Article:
S. Africa tries anew to play peacemaker Zaire, rebels accept offer of negotiations

April 02, 1997|By Gilbert A. Lewthwaite | Gilbert A. Lewthwaite,SUN FOREIGN STAFF

JOHANNESBURG, South Africa -- Newly assertive South Africa is taking the lead in the tortuous search for peace in Zaire -- a role that the United States and other powers have hoped the South Africans would take in this and other conflicts.

The government of President Nelson Mandela, acting on the warring factions' stated interest in peace negotiations, has offered to serve as host to talks in Johannesburg this week that could lead to a breakthrough in the civil war, during which the rebels have seized about a quarter of the country.

Zairian President Mobutu Sese Seko and rebel leader Laurent Kabila have accepted the offer. South Africa was host to fruitless talks between the two sides in Cape Town and Pretoria in February, but with Kabila's rebels advancing toward Zaire's capital, Kinshasa, the stakes are now much higher.

"The South African government regards the proposed negotiations between the conflicting parties in Zaire as being of the utmost importance for a peaceful solution to the ongoing conflict in the Great Lakes region," said a statement from the Department of Foreign Affairs in Pretoria, the South African capital.

Talks this weekend

The talks are expected to be held in Pretoria this weekend.

The latest peace move comes in the wake of a series of summits this month in Nairobi, Kenya, and Togo, and follows a meeting between South African Deputy President Thabo Mbeki and Mobutu in Kinshasa last month.

Officials in Johannesburg stressed that the initiative was in line with United Nations and Organization of African Unity peace proposals, and was not a unilateral South African initiative. The talks will be led by U.N. envoy Mohamed Sahnoun, who arrived in Johannesburg yesterday.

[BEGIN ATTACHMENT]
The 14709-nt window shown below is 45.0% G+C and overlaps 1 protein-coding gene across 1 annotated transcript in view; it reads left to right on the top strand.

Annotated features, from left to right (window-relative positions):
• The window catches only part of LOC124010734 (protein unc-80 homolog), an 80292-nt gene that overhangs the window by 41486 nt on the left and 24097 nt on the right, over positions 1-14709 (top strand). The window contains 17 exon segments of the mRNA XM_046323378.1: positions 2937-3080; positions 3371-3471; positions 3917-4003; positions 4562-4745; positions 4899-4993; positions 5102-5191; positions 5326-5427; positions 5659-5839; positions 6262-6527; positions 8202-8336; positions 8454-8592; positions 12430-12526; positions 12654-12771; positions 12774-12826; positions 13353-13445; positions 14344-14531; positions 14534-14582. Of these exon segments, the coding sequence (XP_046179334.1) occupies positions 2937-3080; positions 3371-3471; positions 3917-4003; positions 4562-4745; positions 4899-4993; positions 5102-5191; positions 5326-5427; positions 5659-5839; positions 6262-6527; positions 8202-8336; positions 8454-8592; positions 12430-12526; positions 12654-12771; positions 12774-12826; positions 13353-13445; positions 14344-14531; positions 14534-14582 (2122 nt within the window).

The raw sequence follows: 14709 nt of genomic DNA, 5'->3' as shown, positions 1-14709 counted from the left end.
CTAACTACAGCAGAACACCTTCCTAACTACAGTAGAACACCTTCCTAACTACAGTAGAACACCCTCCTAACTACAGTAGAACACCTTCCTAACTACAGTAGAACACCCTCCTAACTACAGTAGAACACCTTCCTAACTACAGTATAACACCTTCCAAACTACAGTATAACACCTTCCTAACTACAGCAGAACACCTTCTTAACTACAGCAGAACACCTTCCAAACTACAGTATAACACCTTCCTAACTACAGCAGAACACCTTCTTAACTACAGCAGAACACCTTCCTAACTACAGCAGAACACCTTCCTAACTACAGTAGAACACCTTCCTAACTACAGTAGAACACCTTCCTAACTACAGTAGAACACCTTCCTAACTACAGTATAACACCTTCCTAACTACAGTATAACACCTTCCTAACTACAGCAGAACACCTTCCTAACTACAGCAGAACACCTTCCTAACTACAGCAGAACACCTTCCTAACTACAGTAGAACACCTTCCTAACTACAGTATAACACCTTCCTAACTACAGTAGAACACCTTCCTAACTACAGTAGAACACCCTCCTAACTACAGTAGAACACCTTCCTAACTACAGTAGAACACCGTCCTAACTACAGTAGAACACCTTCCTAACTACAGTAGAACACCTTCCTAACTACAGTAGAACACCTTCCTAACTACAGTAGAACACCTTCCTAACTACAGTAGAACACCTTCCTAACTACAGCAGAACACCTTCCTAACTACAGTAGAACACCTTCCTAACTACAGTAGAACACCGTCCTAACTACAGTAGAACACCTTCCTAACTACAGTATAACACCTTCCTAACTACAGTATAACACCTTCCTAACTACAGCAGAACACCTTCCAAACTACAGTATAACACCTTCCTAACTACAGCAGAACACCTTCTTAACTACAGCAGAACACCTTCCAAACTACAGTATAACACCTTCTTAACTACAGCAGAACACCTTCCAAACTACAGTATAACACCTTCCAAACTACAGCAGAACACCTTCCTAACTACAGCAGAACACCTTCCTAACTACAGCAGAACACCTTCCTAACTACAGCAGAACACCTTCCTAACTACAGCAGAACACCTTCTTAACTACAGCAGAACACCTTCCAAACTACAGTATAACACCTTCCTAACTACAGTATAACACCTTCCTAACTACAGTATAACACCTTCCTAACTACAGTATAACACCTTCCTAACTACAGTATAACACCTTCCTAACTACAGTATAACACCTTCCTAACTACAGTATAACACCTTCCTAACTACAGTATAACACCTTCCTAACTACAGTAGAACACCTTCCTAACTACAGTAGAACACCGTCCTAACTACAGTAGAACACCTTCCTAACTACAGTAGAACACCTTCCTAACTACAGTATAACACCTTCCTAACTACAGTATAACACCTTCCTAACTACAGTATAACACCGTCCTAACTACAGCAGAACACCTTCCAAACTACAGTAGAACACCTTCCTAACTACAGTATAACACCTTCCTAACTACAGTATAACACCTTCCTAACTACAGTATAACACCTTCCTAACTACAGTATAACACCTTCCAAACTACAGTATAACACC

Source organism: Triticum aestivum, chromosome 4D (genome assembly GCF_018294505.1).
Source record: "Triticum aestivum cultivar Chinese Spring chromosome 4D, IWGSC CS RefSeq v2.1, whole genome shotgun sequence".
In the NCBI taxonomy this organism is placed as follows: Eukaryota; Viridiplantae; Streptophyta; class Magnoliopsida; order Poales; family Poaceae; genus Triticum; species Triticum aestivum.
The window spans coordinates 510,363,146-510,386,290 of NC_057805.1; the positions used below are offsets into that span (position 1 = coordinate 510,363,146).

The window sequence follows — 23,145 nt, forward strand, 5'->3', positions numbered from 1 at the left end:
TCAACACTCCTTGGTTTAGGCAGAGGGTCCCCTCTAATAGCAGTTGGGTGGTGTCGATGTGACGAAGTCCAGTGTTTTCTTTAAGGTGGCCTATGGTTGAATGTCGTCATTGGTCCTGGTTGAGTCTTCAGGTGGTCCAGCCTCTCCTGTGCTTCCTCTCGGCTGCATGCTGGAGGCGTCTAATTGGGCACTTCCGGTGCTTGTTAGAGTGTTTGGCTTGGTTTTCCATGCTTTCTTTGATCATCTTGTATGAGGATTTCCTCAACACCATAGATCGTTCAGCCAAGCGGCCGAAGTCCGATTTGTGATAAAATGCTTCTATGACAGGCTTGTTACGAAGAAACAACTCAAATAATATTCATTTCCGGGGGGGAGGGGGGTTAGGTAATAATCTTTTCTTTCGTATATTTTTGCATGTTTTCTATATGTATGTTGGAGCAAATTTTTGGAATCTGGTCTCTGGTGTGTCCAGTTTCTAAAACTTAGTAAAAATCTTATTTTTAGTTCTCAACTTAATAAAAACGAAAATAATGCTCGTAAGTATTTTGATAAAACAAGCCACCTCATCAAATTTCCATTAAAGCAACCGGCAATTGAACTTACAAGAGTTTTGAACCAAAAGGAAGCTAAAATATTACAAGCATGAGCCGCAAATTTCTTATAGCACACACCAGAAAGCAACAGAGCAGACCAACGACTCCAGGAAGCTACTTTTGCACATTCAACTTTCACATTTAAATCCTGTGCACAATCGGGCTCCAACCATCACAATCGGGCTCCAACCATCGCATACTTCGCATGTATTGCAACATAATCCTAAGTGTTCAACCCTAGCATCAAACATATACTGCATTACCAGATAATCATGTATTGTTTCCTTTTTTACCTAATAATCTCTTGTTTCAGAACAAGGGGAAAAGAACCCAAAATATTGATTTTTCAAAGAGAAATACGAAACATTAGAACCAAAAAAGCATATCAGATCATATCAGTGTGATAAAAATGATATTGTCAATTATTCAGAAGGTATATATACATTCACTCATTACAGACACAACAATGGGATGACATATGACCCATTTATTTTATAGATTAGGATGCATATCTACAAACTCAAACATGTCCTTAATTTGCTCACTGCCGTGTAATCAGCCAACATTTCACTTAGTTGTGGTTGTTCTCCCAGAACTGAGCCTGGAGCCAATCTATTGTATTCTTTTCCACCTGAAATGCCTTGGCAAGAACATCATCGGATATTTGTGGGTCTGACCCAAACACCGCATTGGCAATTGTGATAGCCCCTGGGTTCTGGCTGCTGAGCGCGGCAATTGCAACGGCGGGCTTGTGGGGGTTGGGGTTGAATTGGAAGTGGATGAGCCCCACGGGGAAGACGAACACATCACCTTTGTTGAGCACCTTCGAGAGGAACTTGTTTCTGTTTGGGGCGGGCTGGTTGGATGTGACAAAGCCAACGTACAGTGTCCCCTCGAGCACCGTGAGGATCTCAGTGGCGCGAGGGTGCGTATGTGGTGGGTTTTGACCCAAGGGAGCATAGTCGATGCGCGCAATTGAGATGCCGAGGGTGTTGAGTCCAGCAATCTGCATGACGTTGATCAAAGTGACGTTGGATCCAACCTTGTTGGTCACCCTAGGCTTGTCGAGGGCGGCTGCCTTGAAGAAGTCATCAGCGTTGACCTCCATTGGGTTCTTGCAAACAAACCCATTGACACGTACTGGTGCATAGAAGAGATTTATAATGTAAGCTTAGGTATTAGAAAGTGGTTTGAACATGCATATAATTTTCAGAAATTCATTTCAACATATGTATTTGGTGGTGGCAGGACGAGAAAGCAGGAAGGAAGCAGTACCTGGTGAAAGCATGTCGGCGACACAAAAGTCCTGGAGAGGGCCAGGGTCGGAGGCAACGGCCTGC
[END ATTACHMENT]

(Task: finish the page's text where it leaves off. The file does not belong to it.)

"It's part of a collective effort," said Pieter Swanepoel, foreign affairs spokesman in Pretoria. "It's not that South Africa is playing the only role. We are really just acting as a facilitator."

Under the white-controlled apartheid regime that ruled South Africa until 1990, the country was treated as a pariah. But now that it has been welcomed back into the community of nations with a new democratic government, this richest and most powerful African nation has shown increasing willingness to involve itself in continental crises from Sudan to Swaziland. Its diplomats have been in intense contacts over recent days with representatives of both Mobutu and the rebels, setting the stage for the meeting in Johannesburg.

"South Africa has a much more pro-active regional foreign policy," said Greg Mills, director of the South African Institute of International Affairs. "It illustrates we are no longer sensitive perhaps to taking the lead in southern Africa as we were three years ago.

"Secondly, it illustrates that clearly President Mandela is concerned, like many other African leaders, with the need to acquire a peaceful settlement without which the prospects of regional stability remain a vain hope.

"Obviously any continuation of the image of instability in Africa is going to negatively affect us in terms of our own development prospects."

South Africa's hopes of a major influx of foreign investment are already hostage to political anxieties within its own borders -- ranging from rampant crime to what will happen when Mandela leaves office in 1999.

Economic interest

Beyond geo-politics, South Africa has a more tangible economic interest in Zaire, potentially one of the richest African nations, with its copper, gold and other natural resources.

South African exports to Zaire more than doubled from 1993 to 1995, the latest period for which figures are available. Its imports from Zaire also grew, though less dramatically, over the same period.

The South African peace initiative also coincides with intensifying international pressure, led by the United States, for countries to handle their own regional crises. The Clinton administration has been pressing African nations to form a crisis intervention force.

In Johannesburg in December, former U.S. Secretary of State Warren Christopher said, "I see very few countries with greater potential to help shape the 21st century than the new South Africa."

But South Africa has offered only cautious support for helping organize and fund the force of as many as 10,000 troops.

Said analyst Mills: "It's very important that South Africa takes a pro-active role in this regard, otherwise simply the outside world has the notion that Africa's problems can't be solved by Africans."

Pub Date: 4/02/97

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